This article is from The 74, a nonprofit, nonpartisan news site covering education in America.
What do you do with a school that is beloved by its families but is failing them academically? That is the heart of a community but isn’t teaching its children to read well enough to go to college, get jobs and give back?
If you shut the school down, you inflict a gaping wound on those families. If you don’t, you condemn the next generation to the same fate as the last.
Dugsi Academy, located in St. Paul, is one such school. The families of its 300 elementary and middle school students are all refugees displaced by the decades-long war in their native Somalia. When they first enroll, many have never been to a school or had a formal lesson.
Some were born here and some have been here for mere weeks. Many made the trip from refugee camps where food and other resources are scarce and the future uncertain. The majority arrive at the school speaking little to no English.
Families seeking permanent homes come and go midyear. All struggle to adjust to a new country where their religion, Islam, is often demonized.
Somali culture exalts education; indeed, the Somali word for school, dugsi, means a place where children are educated, sheltered and nurtured by teachers who play a parental role. To its community, Dugsi Academy lived up to this definition.
Academically, however, 11 years after it opened in 2005, Dugsi Academy was one of the lowest-performing schools in the state. In 2016, just 7 percent of students passed state reading tests and fewer than 6 percent passed math. Still, abysmal as those numbers were, they didn’t mean much to Dugsi’s families, many of whom didn’t understand that children this far behind wouldn’t succeed in high school and beyond.
As a public charter school, Dugsi is accountable to its authorizer, which grants it permission to operate and is responsible for ensuring that it meets performance goals. After the 2016 test scores came in, the school’s nonprofit authorizer, Pillsbury United Communities, staged an intervention.
The school had 12 months to turn itself around, or Pillsbury would revoke its permission to operate. And there was one condition: Dugsi’s board of directors had to accept outside help.
Enter Mary Stafford. The ranks of those who specialize in top-to-bottom school overhauls are thin, and common wisdom is that in order for the reboots to succeed, all or most of a school’s leaders and staff must be replaced. But Stafford, a school turnaround veteran, had come to believe that starting over with a new set of educators drives families away. A school might be reborn with much higher performance, but it was likely to deliver those good academics to a different set of children.
Stafford took the reins in July 2017 with the ambitious goal of seeing Dugsi’s students make up years of learning lost either because of their families’ refugee status or because of the school’s lackluster performance. A year and a half into what she jokingly calls “Extreme Makeover: The School Edition,” enrollment is up and 80 percent of the staff are employees who either made the transition to Stafford’s leadership or had left the school and were lured back.
The Dugsi community quickly sprinted past its initial academic goal of boosting the number of students making more than a year’s progress in an academic year. Because many are years behind, however, students will need to grow academically even more quickly if they are to graduate from eighth grade ready for high school.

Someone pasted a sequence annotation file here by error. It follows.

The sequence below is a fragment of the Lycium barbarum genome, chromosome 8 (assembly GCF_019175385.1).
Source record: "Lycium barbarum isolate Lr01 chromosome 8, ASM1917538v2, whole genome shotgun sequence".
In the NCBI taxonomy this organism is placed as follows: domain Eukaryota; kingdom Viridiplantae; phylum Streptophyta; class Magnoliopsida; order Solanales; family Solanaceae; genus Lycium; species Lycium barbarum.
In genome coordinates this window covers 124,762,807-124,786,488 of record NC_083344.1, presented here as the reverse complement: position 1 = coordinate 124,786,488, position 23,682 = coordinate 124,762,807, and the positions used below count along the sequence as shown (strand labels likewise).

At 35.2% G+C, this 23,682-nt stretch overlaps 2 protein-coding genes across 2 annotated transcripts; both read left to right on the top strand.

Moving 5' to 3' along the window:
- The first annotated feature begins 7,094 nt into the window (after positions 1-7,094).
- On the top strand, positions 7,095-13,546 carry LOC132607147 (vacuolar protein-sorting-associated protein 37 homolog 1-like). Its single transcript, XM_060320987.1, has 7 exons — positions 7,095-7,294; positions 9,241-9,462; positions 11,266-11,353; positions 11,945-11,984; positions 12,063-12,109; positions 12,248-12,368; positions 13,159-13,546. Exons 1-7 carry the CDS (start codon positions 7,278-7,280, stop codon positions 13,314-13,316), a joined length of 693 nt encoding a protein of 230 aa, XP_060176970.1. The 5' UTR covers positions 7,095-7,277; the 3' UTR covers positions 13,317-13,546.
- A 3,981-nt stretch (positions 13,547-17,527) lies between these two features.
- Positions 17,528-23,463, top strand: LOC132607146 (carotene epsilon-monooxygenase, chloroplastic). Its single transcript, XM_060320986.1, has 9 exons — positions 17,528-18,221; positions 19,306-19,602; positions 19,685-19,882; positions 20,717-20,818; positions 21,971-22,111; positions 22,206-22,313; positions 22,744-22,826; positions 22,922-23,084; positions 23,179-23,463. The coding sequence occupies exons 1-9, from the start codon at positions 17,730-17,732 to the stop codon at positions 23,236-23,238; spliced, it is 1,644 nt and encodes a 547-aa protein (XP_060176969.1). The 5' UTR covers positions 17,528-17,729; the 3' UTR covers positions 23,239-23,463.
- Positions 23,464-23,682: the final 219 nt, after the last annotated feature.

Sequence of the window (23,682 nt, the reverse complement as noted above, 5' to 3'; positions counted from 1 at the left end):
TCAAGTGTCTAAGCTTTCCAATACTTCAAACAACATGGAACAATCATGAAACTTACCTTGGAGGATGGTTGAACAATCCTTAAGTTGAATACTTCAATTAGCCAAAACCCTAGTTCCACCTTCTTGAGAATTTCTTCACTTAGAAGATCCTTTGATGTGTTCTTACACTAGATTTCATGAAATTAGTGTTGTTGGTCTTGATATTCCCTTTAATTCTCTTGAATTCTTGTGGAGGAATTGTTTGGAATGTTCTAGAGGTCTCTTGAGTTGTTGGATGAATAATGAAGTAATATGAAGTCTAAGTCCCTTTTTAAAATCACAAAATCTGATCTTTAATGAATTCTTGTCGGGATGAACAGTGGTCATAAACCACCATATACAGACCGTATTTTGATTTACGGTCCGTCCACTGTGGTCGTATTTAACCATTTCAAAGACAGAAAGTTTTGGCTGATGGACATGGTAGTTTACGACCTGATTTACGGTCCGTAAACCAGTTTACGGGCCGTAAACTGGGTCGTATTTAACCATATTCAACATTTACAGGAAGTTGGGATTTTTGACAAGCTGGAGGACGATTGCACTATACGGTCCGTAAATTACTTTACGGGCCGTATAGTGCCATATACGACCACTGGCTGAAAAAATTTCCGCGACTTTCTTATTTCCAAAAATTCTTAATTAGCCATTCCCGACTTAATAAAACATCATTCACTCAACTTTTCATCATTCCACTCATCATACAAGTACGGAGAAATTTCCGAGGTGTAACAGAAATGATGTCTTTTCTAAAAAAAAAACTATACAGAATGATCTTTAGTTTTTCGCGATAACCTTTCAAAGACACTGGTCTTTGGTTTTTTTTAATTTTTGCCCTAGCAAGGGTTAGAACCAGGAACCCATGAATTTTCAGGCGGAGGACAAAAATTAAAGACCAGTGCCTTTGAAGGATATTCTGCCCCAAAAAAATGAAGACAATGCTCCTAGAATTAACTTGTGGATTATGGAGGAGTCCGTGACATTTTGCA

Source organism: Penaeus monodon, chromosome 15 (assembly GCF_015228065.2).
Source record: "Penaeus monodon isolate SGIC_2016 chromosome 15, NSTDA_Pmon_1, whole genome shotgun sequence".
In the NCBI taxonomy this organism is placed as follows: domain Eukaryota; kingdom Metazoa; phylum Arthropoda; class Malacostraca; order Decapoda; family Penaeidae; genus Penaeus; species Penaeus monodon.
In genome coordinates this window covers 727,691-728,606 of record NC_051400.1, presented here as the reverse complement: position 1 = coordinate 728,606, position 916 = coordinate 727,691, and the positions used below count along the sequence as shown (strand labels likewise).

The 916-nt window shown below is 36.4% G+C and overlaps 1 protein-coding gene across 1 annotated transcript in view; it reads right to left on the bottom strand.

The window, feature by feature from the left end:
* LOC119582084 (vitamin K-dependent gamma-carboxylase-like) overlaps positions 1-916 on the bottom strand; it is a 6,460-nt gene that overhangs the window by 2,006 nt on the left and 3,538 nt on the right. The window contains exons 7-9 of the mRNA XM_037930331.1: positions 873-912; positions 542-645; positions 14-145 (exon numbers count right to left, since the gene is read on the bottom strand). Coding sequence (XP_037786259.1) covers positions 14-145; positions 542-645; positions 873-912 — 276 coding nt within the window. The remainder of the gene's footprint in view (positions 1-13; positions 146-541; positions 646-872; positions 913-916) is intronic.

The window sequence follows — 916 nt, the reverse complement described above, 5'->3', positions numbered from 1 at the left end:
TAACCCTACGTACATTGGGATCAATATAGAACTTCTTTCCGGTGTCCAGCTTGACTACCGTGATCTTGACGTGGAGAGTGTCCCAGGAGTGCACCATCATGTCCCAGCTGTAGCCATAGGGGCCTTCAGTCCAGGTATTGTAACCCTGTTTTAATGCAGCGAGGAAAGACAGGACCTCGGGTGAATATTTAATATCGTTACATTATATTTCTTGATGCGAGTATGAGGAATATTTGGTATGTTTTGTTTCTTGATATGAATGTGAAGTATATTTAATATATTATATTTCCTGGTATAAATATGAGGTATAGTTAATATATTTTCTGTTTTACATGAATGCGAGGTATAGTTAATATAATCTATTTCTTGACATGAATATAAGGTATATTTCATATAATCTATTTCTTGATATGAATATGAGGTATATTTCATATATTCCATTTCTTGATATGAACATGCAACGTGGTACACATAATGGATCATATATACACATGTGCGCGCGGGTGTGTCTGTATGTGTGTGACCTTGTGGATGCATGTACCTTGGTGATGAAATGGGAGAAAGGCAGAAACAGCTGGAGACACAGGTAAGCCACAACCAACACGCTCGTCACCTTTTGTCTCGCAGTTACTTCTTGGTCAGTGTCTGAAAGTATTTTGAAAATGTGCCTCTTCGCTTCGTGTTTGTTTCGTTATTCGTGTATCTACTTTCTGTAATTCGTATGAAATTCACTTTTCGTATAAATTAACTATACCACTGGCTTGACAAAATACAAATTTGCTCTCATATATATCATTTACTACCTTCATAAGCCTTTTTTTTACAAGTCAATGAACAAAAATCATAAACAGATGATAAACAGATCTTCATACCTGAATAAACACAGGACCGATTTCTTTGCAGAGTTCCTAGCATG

So far, signs are promising that it could happen. Halfway through the second academic year of the turnaround, the number of students who are two or more years behind in math and reading has fallen significantly. In elementary grades, the percentage of students scoring above grade level or at low risk of failing end-of-year assessments this year rose from 47 to 71. In reading, the percentage predicted to pass went from 28 to 62.
In middle school, all students have made significantly more than a year’s growth in both years of the turnaround, with eighth grade so far this year posting a collective 150 percent. Also noteworthy: The proportion of English learners on track to meet state goals meets the state average. As a result, the school has been granted permission to operate through June 2021.
Assuming the progress continues apace, Dugsi’s experience might hold some lessons for educators and policymakers who study school improvement strategies. If a standalone school serving students with multiple challenges and a distinct culture can make such a dramatic change, what might be possible at other struggling schools?
Turning a difficult corner
School turnarounds are notoriously difficult, whether the school in question is a charter or part of a traditional district. Two-plus decades of efforts have yielded evidence about necessary elements, but no reliable formulas. In 2009, the Obama administration pumped $3.5 billion into a plan to overhaul the nation’s poorest-performing schools, to mixed results.
In the rare success stories, researchers have attempted to determine what went right, only to conclude that different strategies have worked in different places for idiosyncratic reasons. From replacing leaders or staff to turning a school over to a successful charter network, nothing has worked consistently. Sometimes when measures of academic success go up, it’s with a different student body.
By the time she came to the attention of Dugsi’s leaders, Stafford had spent more than two decades starting schools and restarting struggling ones, most recently in Chicago with the nonprofit Distinctive Schools. She had just moved back to her native Minnesota and opened a small school improvement consulting firm, True North, when Dugsi’s charter authorizer delivered its ultimatum.